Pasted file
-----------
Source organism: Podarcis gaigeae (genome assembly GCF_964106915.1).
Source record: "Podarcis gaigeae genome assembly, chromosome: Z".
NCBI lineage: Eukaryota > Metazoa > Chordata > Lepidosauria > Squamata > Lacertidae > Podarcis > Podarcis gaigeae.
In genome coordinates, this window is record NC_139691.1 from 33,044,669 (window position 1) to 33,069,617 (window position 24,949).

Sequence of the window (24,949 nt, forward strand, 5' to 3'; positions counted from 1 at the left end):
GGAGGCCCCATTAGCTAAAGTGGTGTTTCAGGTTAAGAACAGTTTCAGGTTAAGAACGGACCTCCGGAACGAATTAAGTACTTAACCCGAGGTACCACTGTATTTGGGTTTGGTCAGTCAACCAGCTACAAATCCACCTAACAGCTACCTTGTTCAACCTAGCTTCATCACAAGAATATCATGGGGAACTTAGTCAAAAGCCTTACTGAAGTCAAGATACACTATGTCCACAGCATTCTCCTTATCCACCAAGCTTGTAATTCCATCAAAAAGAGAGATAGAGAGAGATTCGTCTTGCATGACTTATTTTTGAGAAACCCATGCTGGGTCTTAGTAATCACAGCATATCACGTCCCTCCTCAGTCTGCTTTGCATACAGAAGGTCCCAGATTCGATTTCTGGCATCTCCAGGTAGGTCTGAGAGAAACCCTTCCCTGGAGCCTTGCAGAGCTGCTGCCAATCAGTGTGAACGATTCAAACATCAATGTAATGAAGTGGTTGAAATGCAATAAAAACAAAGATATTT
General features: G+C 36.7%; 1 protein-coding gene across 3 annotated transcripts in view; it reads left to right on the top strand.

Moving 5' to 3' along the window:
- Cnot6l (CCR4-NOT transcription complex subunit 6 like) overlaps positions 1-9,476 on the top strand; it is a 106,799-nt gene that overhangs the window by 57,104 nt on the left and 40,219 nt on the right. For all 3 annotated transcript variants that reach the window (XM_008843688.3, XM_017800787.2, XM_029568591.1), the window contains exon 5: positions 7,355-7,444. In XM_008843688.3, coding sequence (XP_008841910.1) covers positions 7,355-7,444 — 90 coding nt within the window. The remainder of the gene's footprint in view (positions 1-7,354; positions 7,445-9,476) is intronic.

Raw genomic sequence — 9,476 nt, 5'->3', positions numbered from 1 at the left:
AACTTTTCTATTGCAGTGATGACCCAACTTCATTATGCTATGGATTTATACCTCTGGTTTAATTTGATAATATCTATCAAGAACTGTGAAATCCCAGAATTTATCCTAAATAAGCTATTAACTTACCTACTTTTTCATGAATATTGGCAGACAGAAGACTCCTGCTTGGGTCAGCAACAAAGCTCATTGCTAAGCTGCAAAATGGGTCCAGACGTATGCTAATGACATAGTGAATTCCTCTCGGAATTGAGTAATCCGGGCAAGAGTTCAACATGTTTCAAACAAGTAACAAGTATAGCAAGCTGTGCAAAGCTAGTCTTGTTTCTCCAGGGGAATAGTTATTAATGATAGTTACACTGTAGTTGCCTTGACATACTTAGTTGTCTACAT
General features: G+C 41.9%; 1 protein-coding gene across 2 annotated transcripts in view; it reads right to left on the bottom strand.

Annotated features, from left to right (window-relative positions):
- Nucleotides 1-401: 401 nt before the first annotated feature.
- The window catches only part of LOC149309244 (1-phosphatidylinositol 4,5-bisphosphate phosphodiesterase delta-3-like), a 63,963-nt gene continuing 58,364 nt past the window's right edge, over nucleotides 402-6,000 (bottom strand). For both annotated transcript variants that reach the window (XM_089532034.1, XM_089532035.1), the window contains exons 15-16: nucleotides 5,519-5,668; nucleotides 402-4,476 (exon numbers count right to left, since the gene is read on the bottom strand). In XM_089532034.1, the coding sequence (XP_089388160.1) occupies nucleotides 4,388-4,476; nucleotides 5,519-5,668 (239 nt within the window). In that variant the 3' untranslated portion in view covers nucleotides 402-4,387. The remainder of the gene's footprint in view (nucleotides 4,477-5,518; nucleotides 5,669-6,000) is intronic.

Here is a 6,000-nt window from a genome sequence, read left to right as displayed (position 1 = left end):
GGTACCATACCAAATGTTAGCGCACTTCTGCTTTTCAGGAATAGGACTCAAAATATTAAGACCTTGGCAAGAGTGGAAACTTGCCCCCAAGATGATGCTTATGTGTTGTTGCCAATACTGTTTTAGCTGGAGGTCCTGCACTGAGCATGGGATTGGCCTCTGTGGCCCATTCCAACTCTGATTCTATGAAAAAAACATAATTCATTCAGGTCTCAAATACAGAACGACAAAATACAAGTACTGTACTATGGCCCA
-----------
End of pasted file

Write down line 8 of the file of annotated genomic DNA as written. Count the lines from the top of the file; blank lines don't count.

Moving 5' to 3' along the window: